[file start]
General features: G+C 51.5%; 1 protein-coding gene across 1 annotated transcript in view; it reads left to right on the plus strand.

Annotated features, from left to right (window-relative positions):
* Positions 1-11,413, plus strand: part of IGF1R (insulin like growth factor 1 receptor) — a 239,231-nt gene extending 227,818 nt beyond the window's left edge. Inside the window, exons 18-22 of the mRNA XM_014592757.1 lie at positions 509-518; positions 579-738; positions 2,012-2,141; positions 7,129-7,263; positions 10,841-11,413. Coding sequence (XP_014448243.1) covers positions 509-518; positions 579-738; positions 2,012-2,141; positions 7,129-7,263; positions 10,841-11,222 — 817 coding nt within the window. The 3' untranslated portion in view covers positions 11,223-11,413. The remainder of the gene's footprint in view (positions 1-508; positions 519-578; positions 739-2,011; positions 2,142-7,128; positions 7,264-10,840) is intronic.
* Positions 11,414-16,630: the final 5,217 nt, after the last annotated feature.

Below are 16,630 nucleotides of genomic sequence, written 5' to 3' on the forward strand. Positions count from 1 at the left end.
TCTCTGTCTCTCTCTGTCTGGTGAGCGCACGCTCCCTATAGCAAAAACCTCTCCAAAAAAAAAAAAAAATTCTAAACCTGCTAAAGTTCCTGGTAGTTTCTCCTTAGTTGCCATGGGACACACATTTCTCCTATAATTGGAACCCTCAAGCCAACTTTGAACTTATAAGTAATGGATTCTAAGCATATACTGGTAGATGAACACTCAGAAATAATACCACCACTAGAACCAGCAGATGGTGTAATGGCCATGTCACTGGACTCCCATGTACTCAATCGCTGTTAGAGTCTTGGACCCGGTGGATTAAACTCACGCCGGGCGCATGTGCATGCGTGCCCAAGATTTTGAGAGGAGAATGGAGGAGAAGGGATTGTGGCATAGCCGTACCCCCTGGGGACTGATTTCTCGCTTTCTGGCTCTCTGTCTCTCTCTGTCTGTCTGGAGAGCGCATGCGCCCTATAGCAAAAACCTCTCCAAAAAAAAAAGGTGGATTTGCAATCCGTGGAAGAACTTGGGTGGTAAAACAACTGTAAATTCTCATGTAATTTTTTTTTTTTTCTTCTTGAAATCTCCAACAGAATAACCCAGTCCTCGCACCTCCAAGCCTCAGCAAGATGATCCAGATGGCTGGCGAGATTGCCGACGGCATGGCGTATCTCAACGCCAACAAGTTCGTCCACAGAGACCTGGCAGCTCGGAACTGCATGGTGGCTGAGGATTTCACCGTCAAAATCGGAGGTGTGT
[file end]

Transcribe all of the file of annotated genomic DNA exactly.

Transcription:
General features: G+C 51.5%; 1 protein-coding gene across 1 annotated transcript in view; it reads left to right on the plus strand.

Annotated features, from left to right (window-relative positions):
* Positions 1-11,413, plus strand: part of IGF1R (insulin like growth factor 1 receptor) — a 239,231-nt gene extending 227,818 nt beyond the window's left edge. Inside the window, exons 18-22 of the mRNA XM_014592757.1 lie at positions 509-518; positions 579-738; positions 2,012-2,141; positions 7,129-7,263; positions 10,841-11,413. Coding sequence (XP_014448243.1) covers positions 509-518; positions 579-738; positions 2,012-2,141; positions 7,129-7,263; positions 10,841-11,222 — 817 coding nt within the window. The 3' untranslated portion in view covers positions 11,223-11,413. The remainder of the gene's footprint in view (positions 1-508; positions 519-578; positions 739-2,011; positions 2,142-7,128; positions 7,264-10,840) is intronic.
* Positions 11,414-16,630: the final 5,217 nt, after the last annotated feature.

Below are 16,630 nucleotides of genomic sequence, written 5' to 3' on the forward strand. Positions count from 1 at the left end.
TCTCTGTCTCTCTCTGTCTGGTGAGCGCACGCTCCCTATAGCAAAAACCTCTCCAAAAAAAAAAAAAAATTCTAAACCTGCTAAAGTTCCTGGTAGTTTCTCCTTAGTTGCCATGGGACACACATTTCTCCTATAATTGGAACCCTCAAGCCAACTTTGAACTTATAAGTAATGGATTCTAAGCATATACTGGTAGATGAACACTCAGAAATAATACCACCACTAGAACCAGCAGATGGTGTAATGGCCATGTCACTGGACTCCCATGTACTCAATCGCTGTTAGAGTCTTGGACCCGGTGGATTAAACTCACGCCGGGCGCATGTGCATGCGTGCCCAAGATTTTGAGAGGAGAATGGAGGAGAAGGGATTGTGGCATAGCCGTACCCCCTGGGGACTGATTTCTCGCTTTCTGGCTCTCTGTCTCTCTCTGTCTGTCTGGAGAGCGCATGCGCCCTATAGCAAAAACCTCTCCAAAAAAAAAAGGTGGATTTGCAATCCGTGGAAGAACTTGGGTGGTAAAACAACTGTAAATTCTCATGTAATTTTTTTTTTTTTCTTCTTGAAATCTCCAACAGAATAACCCAGTCCTCGCACCTCCAAGCCTCAGCAAGATGATCCAGATGGCTGGCGAGATTGCCGACGGCATGGCGTATCTCAACGCCAACAAGTTCGTCCACAGAGACCTGGCAGCTCGGAACTGCATGGTGGCTGAGGATTTCACCGTCAAAATCGGAGGTGTGT